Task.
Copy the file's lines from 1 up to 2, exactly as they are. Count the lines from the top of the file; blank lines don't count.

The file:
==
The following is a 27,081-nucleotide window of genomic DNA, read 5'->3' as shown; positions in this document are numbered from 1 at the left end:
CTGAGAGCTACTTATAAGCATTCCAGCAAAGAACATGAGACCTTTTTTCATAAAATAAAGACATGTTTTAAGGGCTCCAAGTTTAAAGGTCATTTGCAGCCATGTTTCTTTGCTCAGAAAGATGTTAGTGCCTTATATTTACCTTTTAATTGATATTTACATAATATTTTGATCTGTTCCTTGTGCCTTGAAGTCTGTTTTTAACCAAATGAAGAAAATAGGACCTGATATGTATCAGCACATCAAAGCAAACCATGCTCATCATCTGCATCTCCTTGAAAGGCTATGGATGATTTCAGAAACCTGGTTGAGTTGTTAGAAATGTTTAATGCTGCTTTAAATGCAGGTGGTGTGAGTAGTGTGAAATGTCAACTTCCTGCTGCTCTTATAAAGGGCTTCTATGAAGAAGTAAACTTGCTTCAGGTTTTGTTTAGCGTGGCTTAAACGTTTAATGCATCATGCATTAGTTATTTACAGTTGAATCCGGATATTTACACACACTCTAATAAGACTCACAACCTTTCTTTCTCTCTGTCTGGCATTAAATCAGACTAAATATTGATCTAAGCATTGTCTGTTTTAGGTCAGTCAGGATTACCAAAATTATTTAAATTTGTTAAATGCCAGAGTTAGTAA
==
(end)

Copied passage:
The following is a 27,081-nucleotide window of genomic DNA, read 5'->3' as shown; positions in this document are numbered from 1 at the left end:
CTGAGAGCTACTTATAAGCATTCCAGCAAAGAACATGAGACCTTTTTTCATAAAATAAAGACATGTTTTAAGGGCTCCAAGTTTAAAGGTCATTTGCAGCCATGTTTCTTTGCTCAGAAAGATGTTAGTGCCTTATATTTACCTTTTAATTGATATTTACATAATATTTTGATCTGTTCCTTGTGCCTTGAAGTCTGTTTTTAACCAAATGAAGAAAATAGGACCTGATATGTATCAGCACATCAAAGCAAACCATGCTCATCATCTGCATCTCCTTGAAAGGCTATGGATGATTTCAGAAACCTGGTTGAGTTGTTAGAAATGTTTAATGCTGCTTTAAATGCAGGTGGTGTGAGTAGTGTGAAATGTCAACTTCCTGCTGCTCTTATAAAGGGCTTCTATGAAGAAGTAAACTTGCTTCAGGTTTTGTTTAGCGTGGCTTAAACGTTTAATGCATCATGCATTAGTTATTTACAGTTGAATCCGGATATTTACACACACTCTAATAAGACTCACAACCTTTCTTTCTCTCTGTCTGGCATTAAATCAGACTAAATATTGATCTAAGCATTGTCTGTTTTAGGTCAGTCAGGATTACCAAAATTATTTAAATTTGTTAAATGCCAGAGTTAGTAA